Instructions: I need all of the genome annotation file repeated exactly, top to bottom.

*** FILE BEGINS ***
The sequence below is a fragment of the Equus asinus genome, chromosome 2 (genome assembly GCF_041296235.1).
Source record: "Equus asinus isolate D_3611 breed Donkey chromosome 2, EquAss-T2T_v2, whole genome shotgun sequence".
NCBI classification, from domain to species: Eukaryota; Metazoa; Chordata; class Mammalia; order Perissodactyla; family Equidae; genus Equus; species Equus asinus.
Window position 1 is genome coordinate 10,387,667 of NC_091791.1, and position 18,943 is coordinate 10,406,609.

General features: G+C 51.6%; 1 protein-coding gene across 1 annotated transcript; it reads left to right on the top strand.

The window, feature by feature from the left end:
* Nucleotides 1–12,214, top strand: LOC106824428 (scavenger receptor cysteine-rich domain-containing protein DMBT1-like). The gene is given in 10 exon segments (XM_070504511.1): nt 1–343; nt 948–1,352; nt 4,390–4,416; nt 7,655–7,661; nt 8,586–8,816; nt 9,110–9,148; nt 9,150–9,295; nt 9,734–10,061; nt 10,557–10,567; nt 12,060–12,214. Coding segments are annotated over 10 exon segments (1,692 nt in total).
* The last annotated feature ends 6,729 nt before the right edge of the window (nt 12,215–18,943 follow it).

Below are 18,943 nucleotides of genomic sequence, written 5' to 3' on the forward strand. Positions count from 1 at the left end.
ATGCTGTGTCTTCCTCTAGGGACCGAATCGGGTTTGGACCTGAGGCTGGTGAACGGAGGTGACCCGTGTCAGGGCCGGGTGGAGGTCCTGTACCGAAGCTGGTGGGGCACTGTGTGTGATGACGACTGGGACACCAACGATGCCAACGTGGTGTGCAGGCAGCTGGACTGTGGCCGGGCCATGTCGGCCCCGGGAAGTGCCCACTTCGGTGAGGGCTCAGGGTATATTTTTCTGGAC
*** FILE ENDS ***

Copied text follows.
The sequence below is a fragment of the Equus asinus genome, chromosome 2 (genome assembly GCF_041296235.1).
Source record: "Equus asinus isolate D_3611 breed Donkey chromosome 2, EquAss-T2T_v2, whole genome shotgun sequence".
NCBI classification, from domain to species: Eukaryota; Metazoa; Chordata; class Mammalia; order Perissodactyla; family Equidae; genus Equus; species Equus asinus.
Window position 1 is genome coordinate 10,387,667 of NC_091791.1, and position 18,943 is coordinate 10,406,609.

General features: G+C 51.6%; 1 protein-coding gene across 1 annotated transcript; it reads left to right on the top strand.

The window, feature by feature from the left end:
* Nucleotides 1–12,214, top strand: LOC106824428 (scavenger receptor cysteine-rich domain-containing protein DMBT1-like). The gene is given in 10 exon segments (XM_070504511.1): nt 1–343; nt 948–1,352; nt 4,390–4,416; nt 7,655–7,661; nt 8,586–8,816; nt 9,110–9,148; nt 9,150–9,295; nt 9,734–10,061; nt 10,557–10,567; nt 12,060–12,214. Coding segments are annotated over 10 exon segments (1,692 nt in total).
* The last annotated feature ends 6,729 nt before the right edge of the window (nt 12,215–18,943 follow it).

Below are 18,943 nucleotides of genomic sequence, written 5' to 3' on the forward strand. Positions count from 1 at the left end.
ATGCTGTGTCTTCCTCTAGGGACCGAATCGGGTTTGGACCTGAGGCTGGTGAACGGAGGTGACCCGTGTCAGGGCCGGGTGGAGGTCCTGTACCGAAGCTGGTGGGGCACTGTGTGTGATGACGACTGGGACACCAACGATGCCAACGTGGTGTGCAGGCAGCTGGACTGTGGCCGGGCCATGTCGGCCCCGGGAAGTGCCCACTTCGGTGAGGGCTCAGGGTATATTTTTCTGGAC